F-14D SUPER TOMCAT (EXPERIMENTAL PROJECT) We have also been working on an F-14D Super Tomcat. However, this is mostly a “technology test bench”, which we are using to try new techniques and test the capabilities of MSFS.

For one, the project is using an extremely high detail mesh (about 1.3 million polygons) and high resolution textures – which are not yielding great FPS on most systems.

As such, the project has a number of issues for a commercial release – moreover, it has to compete with the various F-14s available on different platforms. So, at the moment it will still be treated as an experimental project.


MB-326 – We had started working on a total remake of our MB-326 project months ago. The progress on this project has been very slow as the F-35 Project took way more resources and time than what we planned. We need to reschedule the activities on this.

M-345 – The project is on-hold waiting for development of the real-world aircraft

TA-4 / A-4 SKYHAWK – We have started reviewing our source material and planning for a Flight Simulator version of these aircraft.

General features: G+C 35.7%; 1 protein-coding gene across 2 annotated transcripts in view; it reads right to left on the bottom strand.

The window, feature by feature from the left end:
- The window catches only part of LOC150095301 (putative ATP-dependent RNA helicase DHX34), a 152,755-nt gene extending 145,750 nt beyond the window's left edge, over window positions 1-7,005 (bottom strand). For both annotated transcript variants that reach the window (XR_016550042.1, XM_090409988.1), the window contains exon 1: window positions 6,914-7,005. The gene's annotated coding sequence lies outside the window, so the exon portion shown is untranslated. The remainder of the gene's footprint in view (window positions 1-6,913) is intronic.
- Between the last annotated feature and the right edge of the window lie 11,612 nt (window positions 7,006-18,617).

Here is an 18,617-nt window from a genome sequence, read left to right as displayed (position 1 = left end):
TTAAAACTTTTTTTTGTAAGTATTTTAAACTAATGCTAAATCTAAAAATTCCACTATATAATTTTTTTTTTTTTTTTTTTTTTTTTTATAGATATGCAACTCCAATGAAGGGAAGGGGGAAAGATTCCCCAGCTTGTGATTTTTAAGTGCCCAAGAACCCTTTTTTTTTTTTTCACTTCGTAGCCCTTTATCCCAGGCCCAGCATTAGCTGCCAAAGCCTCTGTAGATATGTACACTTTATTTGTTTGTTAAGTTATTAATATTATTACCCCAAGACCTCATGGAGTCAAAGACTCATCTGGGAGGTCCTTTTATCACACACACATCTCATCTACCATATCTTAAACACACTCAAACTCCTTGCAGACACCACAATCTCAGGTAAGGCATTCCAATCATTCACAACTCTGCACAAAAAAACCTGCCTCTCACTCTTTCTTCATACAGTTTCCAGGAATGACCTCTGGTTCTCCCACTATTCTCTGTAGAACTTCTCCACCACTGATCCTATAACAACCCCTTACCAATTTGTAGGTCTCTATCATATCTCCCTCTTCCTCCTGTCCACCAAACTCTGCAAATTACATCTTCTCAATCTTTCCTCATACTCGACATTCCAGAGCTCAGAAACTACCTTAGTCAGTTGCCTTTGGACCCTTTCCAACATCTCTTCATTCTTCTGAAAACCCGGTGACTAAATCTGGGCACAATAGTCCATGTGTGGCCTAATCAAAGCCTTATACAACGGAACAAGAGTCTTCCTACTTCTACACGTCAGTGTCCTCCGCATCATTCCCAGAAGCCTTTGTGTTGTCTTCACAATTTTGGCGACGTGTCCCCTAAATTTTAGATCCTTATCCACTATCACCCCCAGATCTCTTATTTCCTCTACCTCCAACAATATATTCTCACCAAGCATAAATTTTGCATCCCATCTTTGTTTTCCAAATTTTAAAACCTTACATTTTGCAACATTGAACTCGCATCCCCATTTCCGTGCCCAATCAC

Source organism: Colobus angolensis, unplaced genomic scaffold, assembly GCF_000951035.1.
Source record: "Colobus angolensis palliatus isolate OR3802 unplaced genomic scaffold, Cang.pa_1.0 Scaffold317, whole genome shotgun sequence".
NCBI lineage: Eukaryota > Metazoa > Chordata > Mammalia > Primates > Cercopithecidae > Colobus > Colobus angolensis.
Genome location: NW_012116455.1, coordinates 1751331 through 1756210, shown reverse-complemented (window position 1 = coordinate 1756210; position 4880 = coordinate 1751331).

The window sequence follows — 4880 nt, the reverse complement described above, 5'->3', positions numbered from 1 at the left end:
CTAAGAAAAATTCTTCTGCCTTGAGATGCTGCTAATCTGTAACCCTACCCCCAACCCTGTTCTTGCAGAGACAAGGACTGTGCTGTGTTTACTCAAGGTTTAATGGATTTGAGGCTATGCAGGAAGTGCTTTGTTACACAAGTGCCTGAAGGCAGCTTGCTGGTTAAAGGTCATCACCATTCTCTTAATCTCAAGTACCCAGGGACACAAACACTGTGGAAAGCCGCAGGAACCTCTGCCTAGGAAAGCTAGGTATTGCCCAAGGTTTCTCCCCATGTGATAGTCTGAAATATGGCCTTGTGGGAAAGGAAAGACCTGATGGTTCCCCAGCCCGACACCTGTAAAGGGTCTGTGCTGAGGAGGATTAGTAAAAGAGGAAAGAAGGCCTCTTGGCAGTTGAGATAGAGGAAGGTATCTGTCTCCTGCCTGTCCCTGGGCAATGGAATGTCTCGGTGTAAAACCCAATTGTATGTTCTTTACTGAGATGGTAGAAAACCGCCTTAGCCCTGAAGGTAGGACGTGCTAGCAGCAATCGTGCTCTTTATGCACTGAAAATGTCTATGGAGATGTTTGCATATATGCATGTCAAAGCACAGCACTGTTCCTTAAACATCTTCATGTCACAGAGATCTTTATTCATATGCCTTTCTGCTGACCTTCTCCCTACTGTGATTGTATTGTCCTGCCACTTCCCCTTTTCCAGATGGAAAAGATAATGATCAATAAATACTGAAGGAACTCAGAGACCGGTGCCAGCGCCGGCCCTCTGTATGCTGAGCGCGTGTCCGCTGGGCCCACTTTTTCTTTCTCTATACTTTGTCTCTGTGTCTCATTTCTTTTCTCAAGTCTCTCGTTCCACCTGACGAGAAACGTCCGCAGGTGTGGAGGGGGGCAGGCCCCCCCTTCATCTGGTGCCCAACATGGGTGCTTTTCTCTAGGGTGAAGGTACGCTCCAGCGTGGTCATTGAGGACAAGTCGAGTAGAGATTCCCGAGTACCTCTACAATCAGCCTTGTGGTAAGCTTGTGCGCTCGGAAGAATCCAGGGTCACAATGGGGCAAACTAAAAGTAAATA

MINI 500 HELICOPTER – When we started tinkering with custom flight models, we had annouced this as an experimental project – however we did not have the resources needed to work on this as much as we wanted. The project is on hold at the moment.

E-2C HAWKEYE – A new version for MSFS is being considered and a feasibility study is in progress.

C-27J SPARTAN – We have started collecting information on this aircraft for a potential new project, but it is not green-lighted yet.

We also get a juicy update from FlyByWire about its popular A32NX Airbus A320 Neo add-on.

The full update is very extensive, and you can read it on FlyByWire’s website, but below you can find a couple of juicy bits about version 2 of the custom flight management system and the much-awaited VNAV.

Detailed info on Custom FMS v2

While custom FMS v1.5 is a big update on its own, we are already thinking ahead and moving forward with the development of custom FMS v2, another major improvement to our custom flight management system. This time, the focus is on flight planning and route stringing. This means that the FMS will have much better logic to connect flight plan segments, such as SIDs and enroute airways, together.